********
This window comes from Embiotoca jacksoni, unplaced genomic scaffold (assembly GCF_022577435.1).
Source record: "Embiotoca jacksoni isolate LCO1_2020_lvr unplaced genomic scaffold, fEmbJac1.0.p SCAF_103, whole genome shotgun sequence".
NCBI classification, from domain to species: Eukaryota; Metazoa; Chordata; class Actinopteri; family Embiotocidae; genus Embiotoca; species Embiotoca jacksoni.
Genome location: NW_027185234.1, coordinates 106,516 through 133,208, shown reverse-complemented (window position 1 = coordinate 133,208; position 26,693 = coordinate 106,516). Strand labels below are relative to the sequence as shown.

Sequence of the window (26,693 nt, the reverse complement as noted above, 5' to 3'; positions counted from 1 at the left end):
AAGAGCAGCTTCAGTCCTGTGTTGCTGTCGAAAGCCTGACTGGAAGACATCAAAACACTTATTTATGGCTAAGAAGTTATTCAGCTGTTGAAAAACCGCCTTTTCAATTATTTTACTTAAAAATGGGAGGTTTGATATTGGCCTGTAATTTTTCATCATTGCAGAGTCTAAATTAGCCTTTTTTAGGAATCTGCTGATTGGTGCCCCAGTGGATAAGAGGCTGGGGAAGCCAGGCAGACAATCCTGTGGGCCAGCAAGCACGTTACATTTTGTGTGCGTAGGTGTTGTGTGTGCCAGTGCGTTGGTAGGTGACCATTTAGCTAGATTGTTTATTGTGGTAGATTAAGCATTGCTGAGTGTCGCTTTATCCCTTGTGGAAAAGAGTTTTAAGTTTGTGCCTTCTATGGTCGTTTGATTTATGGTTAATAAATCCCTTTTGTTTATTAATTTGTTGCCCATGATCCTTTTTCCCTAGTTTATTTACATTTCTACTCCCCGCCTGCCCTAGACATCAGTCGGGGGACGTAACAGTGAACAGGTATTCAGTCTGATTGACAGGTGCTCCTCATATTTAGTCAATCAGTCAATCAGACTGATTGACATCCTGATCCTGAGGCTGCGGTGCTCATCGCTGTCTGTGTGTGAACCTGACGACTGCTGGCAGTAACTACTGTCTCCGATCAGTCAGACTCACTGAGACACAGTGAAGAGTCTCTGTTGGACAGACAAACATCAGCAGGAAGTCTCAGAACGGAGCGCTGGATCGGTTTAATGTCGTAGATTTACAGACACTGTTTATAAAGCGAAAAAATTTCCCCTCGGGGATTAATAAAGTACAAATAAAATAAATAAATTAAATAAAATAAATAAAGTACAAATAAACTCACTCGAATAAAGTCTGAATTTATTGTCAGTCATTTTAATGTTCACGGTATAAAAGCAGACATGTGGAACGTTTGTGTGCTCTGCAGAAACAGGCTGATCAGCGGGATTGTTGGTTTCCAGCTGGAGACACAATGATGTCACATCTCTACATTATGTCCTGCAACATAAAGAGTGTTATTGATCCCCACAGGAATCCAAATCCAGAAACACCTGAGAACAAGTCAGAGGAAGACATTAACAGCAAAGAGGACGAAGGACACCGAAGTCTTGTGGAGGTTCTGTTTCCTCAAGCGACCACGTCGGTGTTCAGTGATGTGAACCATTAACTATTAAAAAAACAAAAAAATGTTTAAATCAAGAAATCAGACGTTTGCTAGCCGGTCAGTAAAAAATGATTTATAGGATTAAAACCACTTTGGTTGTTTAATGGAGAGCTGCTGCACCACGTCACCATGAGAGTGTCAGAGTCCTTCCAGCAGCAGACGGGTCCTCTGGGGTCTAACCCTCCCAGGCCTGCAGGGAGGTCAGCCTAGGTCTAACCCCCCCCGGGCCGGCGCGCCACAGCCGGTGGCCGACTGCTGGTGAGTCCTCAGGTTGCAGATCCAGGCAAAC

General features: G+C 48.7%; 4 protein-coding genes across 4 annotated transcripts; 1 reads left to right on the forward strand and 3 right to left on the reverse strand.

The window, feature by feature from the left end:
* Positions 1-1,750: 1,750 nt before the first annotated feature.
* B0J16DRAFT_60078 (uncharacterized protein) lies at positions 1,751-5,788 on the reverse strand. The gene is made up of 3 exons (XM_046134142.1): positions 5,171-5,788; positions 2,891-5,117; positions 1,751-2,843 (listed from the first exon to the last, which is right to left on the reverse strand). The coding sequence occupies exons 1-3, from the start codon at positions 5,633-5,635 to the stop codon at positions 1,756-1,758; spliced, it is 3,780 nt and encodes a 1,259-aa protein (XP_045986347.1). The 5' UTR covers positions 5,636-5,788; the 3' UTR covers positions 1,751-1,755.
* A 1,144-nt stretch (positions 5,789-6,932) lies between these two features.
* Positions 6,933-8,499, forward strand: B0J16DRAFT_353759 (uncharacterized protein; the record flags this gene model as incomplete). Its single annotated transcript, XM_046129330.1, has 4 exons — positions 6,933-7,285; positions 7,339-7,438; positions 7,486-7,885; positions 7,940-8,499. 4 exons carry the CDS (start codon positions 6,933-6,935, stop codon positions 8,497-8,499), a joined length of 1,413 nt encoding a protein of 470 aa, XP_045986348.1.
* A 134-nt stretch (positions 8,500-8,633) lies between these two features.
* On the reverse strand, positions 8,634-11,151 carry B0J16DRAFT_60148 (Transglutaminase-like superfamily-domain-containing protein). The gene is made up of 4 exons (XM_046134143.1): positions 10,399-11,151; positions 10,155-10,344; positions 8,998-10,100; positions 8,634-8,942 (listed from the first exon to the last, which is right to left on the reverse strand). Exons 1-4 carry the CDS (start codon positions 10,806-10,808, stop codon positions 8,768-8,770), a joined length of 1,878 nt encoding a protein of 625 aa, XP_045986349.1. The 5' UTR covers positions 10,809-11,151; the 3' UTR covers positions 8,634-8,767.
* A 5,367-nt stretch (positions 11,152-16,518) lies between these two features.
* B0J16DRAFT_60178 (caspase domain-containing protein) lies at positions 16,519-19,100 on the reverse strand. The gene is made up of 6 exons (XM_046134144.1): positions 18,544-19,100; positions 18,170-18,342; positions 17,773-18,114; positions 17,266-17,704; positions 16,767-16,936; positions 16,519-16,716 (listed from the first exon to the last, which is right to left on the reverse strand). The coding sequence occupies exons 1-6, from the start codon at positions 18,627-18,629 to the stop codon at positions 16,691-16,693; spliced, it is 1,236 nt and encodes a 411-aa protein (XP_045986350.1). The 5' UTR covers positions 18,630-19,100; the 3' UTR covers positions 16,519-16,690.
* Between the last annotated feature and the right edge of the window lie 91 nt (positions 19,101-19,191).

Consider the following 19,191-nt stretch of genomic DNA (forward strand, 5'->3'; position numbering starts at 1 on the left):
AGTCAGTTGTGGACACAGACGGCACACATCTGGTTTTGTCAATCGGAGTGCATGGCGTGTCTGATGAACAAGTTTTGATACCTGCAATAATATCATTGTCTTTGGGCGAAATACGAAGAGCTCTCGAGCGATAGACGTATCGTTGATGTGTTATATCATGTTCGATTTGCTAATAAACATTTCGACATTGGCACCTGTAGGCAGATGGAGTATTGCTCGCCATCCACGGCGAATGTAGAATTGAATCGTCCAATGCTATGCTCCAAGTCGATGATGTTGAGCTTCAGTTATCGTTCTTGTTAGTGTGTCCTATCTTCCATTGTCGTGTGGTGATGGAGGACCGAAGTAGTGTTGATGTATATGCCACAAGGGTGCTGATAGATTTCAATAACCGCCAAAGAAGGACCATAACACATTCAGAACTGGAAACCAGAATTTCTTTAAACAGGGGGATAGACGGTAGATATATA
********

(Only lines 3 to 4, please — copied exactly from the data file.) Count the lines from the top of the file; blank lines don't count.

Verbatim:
NCBI classification, from domain to species: Eukaryota; Metazoa; Chordata; class Actinopteri; family Embiotocidae; genus Embiotoca; species Embiotoca jacksoni.
Genome location: NW_027185234.1, coordinates 106,516 through 133,208, shown reverse-complemented (window position 1 = coordinate 133,208; position 26,693 = coordinate 106,516). Strand labels below are relative to the sequence as shown.